You can’t shift blame, judge tells former Bridgecorp CFO Roest
Former Bridgecorp chief financial officer Rob Roest suggested the losses to investors were not as severe or widespread and directors were acting in the company's best interest by not putting it into receivership, when he appeared before the Court of Appeal in Wellington.
Roest was representing himself in his appeal hearing today, and is appealing his High Court conviction and sentence for making untrue statements in the failed finance company's offer documents.
He argued mitigating factors in his case were that the government should have moved to stabilise the industry earlier, fewer people were affected by the collapse than stated and less money was lost as some received payments. It also wasn't' the fault of directors that receivers didn't return as much as expected from the collapse, more money would have been lost if directors chose to put the company into receivership, and the directors had no control over the global financial crisis that hurt finance companies.
"You can't transfer blame, you have got to face up to this," Court of Appeal president Justice Mark O'Regan said. "You can't offload your responsibility on to other people and you shouldn't try to do that."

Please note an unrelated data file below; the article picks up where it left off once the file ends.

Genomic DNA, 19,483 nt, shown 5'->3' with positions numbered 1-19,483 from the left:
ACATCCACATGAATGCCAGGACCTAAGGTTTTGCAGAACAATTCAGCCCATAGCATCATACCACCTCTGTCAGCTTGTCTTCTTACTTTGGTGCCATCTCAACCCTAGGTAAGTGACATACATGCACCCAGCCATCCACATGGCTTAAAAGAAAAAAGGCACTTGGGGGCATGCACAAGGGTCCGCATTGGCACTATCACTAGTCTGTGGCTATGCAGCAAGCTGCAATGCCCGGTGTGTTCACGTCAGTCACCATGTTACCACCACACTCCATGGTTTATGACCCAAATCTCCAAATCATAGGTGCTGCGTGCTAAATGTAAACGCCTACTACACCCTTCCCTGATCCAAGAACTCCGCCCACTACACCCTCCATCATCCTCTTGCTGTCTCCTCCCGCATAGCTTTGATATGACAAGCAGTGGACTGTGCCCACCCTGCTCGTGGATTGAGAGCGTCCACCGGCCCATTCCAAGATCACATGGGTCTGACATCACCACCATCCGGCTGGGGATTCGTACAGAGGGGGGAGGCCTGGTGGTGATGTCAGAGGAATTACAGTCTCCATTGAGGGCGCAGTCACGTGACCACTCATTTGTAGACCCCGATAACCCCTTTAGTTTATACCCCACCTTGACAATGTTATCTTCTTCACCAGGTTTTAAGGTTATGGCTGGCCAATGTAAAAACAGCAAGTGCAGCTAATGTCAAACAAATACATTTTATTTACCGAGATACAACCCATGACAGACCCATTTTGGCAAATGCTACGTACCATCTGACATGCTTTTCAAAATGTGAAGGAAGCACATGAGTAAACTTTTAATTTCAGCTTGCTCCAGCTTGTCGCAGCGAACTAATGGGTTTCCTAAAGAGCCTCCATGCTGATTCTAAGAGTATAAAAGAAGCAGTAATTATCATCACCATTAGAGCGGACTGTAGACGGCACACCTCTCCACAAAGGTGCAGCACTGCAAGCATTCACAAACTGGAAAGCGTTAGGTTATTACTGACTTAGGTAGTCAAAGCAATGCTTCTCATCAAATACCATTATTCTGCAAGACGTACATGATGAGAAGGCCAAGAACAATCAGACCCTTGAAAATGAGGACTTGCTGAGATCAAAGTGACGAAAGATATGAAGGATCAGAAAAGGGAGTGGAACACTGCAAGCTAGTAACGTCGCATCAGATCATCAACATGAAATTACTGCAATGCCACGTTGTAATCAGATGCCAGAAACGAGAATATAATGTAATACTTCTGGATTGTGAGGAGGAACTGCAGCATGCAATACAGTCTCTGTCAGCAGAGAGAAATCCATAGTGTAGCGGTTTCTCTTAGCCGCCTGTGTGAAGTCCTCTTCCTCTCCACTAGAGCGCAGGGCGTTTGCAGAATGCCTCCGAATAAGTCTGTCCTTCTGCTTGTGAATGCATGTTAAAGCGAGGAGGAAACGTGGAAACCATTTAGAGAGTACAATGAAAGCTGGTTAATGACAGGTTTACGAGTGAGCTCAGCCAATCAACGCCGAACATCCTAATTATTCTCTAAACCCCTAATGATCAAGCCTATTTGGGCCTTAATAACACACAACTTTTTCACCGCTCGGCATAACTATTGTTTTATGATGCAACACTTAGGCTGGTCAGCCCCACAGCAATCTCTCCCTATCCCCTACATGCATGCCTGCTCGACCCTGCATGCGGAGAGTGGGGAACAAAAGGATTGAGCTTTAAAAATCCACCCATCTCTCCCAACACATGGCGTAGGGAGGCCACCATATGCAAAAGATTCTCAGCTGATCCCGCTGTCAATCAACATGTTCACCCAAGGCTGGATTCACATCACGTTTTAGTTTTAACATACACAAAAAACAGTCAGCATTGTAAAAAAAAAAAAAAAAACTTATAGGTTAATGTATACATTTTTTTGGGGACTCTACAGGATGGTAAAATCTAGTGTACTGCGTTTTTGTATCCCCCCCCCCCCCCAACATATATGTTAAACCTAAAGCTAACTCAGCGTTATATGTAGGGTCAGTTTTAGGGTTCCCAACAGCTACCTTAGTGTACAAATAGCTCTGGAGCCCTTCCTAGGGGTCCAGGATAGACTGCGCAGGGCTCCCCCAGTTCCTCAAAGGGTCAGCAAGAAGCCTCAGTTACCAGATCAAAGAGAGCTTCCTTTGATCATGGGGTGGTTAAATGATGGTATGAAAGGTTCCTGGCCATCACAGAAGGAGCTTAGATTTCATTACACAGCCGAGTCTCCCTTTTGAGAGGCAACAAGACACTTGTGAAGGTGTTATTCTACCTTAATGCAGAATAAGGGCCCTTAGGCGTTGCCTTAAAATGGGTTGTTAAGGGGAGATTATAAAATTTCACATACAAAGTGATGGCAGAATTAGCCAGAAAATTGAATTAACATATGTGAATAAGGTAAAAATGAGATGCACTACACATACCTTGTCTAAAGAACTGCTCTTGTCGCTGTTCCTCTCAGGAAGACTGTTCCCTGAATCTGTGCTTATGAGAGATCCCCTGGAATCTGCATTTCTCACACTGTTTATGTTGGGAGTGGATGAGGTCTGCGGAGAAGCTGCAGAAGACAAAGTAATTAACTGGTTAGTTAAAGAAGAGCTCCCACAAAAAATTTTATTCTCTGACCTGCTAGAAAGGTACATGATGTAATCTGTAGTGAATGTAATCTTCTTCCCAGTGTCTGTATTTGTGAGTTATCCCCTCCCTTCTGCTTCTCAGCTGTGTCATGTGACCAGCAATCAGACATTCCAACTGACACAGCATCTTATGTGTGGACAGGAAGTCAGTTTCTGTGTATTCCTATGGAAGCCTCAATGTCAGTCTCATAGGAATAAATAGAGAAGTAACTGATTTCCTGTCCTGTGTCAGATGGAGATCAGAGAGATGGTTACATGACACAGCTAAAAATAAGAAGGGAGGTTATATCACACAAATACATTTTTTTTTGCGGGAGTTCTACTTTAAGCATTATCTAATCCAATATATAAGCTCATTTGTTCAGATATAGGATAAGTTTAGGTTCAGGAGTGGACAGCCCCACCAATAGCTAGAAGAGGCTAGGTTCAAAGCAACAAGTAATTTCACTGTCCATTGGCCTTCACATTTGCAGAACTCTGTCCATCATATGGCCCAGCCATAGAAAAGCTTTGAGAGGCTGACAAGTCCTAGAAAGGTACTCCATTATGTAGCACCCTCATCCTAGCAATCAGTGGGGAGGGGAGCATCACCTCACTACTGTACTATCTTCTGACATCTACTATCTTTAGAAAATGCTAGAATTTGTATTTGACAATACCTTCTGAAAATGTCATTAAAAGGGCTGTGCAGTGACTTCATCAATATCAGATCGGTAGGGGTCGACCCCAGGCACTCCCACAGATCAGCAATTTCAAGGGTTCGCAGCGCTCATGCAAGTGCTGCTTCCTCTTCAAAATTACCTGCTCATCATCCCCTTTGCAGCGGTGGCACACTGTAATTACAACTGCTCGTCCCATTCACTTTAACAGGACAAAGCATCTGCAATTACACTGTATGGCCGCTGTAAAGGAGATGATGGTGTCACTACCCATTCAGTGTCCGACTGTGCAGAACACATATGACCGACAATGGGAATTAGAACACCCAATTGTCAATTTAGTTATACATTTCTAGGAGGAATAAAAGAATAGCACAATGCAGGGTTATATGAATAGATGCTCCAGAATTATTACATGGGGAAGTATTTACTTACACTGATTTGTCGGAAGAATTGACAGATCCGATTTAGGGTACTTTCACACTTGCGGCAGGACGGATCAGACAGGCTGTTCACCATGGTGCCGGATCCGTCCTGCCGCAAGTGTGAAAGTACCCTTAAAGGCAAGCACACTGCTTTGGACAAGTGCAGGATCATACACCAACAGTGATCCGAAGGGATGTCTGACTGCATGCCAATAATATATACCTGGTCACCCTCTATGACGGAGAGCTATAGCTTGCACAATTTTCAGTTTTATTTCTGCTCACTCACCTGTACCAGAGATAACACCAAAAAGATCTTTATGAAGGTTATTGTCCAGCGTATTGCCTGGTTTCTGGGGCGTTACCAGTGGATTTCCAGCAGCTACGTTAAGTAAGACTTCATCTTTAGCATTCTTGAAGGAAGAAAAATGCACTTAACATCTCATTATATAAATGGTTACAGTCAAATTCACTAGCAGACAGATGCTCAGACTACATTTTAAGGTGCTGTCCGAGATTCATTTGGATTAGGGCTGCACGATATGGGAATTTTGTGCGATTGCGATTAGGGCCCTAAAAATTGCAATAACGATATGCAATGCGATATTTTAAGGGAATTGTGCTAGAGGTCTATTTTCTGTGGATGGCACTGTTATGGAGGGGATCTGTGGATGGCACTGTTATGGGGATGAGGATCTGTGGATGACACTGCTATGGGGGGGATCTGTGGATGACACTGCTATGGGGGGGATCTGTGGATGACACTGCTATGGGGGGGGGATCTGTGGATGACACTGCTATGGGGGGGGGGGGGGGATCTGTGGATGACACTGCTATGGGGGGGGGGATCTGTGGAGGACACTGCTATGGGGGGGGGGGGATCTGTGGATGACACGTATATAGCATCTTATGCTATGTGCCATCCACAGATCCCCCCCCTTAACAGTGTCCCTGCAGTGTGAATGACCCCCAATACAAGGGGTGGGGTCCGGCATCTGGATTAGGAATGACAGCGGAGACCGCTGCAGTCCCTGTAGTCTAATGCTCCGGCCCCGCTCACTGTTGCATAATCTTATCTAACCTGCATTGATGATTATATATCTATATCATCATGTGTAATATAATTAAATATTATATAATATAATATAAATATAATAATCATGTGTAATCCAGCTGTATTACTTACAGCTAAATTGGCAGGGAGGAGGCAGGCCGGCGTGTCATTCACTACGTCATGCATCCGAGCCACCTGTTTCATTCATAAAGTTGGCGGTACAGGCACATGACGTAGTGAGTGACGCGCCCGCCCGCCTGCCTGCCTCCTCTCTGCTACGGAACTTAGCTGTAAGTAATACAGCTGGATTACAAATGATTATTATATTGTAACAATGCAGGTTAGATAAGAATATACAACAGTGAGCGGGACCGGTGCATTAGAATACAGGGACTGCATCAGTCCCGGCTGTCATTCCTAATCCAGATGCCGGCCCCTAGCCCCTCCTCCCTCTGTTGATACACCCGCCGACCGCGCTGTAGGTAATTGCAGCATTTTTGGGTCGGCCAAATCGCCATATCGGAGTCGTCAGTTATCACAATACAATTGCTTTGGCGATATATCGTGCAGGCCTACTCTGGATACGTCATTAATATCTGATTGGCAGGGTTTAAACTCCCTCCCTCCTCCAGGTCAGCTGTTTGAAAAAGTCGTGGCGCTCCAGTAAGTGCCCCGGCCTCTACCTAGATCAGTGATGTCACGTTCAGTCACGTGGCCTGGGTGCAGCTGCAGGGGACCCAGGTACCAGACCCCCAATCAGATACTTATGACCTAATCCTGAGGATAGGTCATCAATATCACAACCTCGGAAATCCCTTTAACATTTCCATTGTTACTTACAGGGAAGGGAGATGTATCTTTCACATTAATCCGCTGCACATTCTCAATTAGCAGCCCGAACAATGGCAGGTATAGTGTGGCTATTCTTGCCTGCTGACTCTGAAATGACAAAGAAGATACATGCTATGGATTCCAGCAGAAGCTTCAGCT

Today's hearing was held at Wellington's High Court because there are no holding cells at the nearby Appeal Court. Roest was last year jailed for six and a half years after being found guilty of all charges following a four-month High Court case brought by the Financial Markets Authority.
Bridgecorp collapsed in 2007 owing $459 million to 14,500 investors. Bridgecorp's former managing director Rod Petricevic received the same sentence for his role in misleading investors and knowingly making false statements while directors Gary Urwin and Bruce Davidson received lesser sentences.
Justice O'Regan on several occasions told Roest he should stick within the bounds of the case and focus on the Crimes Act charges that he faced.
"The issue before the court is, 'was the prospectus misleading and how much did you know?'"
The case continues and is set down for two days before three Appeal Court justices.